An organization that ranks high both in terms of awareness and commitment to employee well-being will incorporate ways to mitigate or minimize the stress on those affected into its strategic change planning, said Stephen Flamer, a Vancouver-based consulting psychologist.
Mitigate and manage stress through awareness, empathy
There are two key areas to consider when addressing the problem, according to Flamer.
“First, how aware is the organization that major changes such as mergers and downsizings have the potential to create stress for employees and affect their psychological well-being?” he said.
“Second, to what extent is there a commitment to maintain or promote the psychological well-being of employees, and to mitigate the expected or potential impact of stress related to organizational change?”
Most HR professionals are generally aware of the impact of change on employees, said Allen.
“Where we could improve, however, is to be a little more specific in terms of what it actually means for people and how to mitigate that.”
An important early step is empathy: Consider what each employee is going through.
“I don’t believe there is such a thing as a change-resistant personality,” said Morin. “Some people resist some changes more than other people resist the same changes, but that’s because the resistors are losing more than the accommodators.”
“We fear and grieve loss, and once we understand this and reframe our thinking, we can direct change management resources toward understanding who is losing what.”
Sincerely engaging with people is one of the most important elements of any organizational change management effort, said Morin.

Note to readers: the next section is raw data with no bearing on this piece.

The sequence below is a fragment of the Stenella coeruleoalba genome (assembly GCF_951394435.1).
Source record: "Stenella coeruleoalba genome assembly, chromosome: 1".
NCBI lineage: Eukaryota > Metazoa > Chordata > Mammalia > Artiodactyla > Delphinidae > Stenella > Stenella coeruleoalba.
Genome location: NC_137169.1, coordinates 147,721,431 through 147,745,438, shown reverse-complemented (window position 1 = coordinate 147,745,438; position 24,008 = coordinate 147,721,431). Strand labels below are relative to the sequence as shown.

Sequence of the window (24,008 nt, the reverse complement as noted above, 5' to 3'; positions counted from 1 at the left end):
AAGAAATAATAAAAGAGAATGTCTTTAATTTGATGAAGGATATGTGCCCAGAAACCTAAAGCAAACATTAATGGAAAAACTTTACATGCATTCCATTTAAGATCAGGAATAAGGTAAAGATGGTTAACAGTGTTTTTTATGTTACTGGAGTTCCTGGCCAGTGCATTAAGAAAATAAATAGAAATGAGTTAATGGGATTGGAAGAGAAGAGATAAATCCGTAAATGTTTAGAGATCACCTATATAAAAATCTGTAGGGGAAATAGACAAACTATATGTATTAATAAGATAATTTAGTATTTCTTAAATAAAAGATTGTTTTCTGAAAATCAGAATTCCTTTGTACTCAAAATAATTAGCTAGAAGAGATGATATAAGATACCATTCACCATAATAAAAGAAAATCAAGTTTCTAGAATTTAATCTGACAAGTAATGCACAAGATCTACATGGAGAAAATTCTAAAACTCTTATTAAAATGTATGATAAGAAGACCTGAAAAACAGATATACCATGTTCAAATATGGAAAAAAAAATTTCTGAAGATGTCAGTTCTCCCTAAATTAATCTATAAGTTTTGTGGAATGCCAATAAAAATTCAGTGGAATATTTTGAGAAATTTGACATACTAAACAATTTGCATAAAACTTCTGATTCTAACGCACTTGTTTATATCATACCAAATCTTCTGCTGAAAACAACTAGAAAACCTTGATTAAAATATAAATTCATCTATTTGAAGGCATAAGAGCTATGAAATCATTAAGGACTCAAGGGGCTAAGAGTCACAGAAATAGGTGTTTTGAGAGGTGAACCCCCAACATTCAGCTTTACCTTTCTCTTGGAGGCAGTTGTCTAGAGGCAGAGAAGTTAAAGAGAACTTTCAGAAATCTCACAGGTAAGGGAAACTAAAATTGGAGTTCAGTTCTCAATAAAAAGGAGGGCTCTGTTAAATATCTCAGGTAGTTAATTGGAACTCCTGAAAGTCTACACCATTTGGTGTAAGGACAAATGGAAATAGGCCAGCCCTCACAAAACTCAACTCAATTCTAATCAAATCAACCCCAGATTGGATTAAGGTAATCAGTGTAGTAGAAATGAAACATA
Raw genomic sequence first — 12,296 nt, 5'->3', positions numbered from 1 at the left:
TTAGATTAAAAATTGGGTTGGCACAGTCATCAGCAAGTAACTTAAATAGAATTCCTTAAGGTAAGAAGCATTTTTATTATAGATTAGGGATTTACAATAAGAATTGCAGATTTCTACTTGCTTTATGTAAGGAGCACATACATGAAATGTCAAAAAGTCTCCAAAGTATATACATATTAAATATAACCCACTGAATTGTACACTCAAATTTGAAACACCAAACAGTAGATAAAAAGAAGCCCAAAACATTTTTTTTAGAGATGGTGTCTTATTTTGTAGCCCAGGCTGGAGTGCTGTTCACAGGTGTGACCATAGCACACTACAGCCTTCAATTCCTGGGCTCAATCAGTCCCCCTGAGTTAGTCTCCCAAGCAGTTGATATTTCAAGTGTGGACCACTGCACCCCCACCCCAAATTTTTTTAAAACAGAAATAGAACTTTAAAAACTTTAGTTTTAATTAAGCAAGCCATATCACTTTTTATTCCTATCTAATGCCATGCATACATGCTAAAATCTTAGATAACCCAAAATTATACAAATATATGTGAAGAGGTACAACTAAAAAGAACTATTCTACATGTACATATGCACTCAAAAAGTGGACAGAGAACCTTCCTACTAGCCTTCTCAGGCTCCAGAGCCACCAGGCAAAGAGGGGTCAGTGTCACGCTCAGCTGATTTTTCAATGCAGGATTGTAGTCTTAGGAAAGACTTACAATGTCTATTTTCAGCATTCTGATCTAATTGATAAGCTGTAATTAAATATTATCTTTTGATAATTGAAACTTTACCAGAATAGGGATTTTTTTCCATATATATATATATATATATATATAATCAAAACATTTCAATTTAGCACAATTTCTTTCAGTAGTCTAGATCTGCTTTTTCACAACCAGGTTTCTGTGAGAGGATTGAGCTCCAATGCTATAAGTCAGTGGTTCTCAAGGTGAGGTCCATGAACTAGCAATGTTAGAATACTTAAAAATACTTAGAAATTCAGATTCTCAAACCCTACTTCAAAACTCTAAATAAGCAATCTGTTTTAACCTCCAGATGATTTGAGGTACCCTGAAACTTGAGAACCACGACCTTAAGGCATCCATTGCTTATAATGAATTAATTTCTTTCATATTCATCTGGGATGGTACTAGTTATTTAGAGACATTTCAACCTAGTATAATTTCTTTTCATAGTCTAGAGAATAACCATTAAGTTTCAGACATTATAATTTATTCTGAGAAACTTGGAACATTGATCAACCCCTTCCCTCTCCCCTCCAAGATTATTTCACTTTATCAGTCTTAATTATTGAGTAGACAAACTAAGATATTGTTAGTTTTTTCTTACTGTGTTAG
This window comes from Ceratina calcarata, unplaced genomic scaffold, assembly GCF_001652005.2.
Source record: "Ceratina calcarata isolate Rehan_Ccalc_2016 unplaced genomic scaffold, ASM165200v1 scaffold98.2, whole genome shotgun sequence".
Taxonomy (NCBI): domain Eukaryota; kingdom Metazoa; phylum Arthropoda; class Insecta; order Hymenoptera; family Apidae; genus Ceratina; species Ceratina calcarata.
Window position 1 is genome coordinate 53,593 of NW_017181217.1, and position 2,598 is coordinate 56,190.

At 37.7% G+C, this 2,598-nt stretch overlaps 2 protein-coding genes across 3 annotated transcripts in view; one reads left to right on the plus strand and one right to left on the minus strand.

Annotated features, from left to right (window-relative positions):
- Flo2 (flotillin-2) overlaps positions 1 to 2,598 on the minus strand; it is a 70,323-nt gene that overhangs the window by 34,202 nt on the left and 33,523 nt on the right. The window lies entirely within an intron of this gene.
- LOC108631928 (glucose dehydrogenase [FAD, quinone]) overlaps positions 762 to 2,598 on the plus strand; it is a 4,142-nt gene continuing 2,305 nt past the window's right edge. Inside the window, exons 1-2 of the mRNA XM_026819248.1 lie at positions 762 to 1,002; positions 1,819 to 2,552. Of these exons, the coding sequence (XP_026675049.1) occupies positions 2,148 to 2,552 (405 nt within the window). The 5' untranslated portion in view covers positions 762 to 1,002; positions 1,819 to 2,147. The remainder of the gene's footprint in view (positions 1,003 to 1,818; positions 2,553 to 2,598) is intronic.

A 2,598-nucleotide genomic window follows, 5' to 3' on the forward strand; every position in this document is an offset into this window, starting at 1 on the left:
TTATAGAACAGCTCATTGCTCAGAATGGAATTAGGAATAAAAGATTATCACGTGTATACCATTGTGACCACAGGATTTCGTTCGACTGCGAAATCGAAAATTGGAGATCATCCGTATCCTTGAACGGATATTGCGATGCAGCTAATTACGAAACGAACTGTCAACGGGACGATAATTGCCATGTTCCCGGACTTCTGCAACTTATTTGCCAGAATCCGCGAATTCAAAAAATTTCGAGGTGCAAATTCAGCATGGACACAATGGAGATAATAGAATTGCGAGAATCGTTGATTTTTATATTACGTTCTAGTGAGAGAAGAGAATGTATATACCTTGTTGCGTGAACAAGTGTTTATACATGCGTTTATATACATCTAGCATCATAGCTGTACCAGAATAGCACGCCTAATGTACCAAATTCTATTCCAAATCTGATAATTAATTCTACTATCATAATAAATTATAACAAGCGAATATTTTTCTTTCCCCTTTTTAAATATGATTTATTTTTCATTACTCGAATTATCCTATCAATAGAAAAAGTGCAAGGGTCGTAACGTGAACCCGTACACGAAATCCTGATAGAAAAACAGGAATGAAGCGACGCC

A supportive culture helps employees cope as well, according to Allen.
“If you have that positive work environment where coworkers are supportive of each other and managers are helping with problem-solving, then you have a platform of social support and coping skills that we know are strong protective factors.”
Continuous communication, too, is critical.
“Effective, clear, honest and ongoing communication prior to, during and after the organizational changes is key,” said Flamer.
“Being informed about the changes, what to expect, the timing of them, having regular updates and so on, all helps to reduce uncertainty.”
However, many times an employer doesn’t know all the details of a change, at least not at the outset, said Allen.
“Sometimes, it’s just not possible to get all that granular with the information,” she said.
“But I think it’s important to continue to communicate honestly about what you do and don’t know… What’s uncomfortable from an employee’s perspective is when you feel like the you’re the one that’s outside of the loop.”
Many employers will state all the things they’re clear on, but then entirely avoid the areas where they don’t have clear answers, she said.
“That’s not the best approach,” said Allen.
“You want to say, ‘Yes there are unknowns but we’ll work it through together. We want to hear from you.’ That two-way conversation is critical.”
Engaging, empowering employees helps people cope
Getting employees actively involved in the organizational change can also have a tremendous impact on their levels of stress, said Allen.
“Get them involved in the details of how the change gets executed, who moves to what position, who needs to be communicated to, and so on,” she said. “Having employees give that input helps give them that sense of control.”
In many organizations, the once-specialized skill of project management has now been woven into the general competency of most knowledge workers, even if their roles aren’t dedicated to project management, according to Morin.
“If we now begin to move organizational change management skills and knowledge into the competency profiles of every employee, then we may begin to experience less resistance to organizational change.”
By enabling employees to have some control over how they manage the organizational change that impacts them, they can become accountable for the success of the change, he said.
“I’m seeing more people who may never work in HR or have roles dedicated to change management, but who want to improve their own individual organizational change management competency.”
Melissa Campeau is a Toronto-based freelance writer.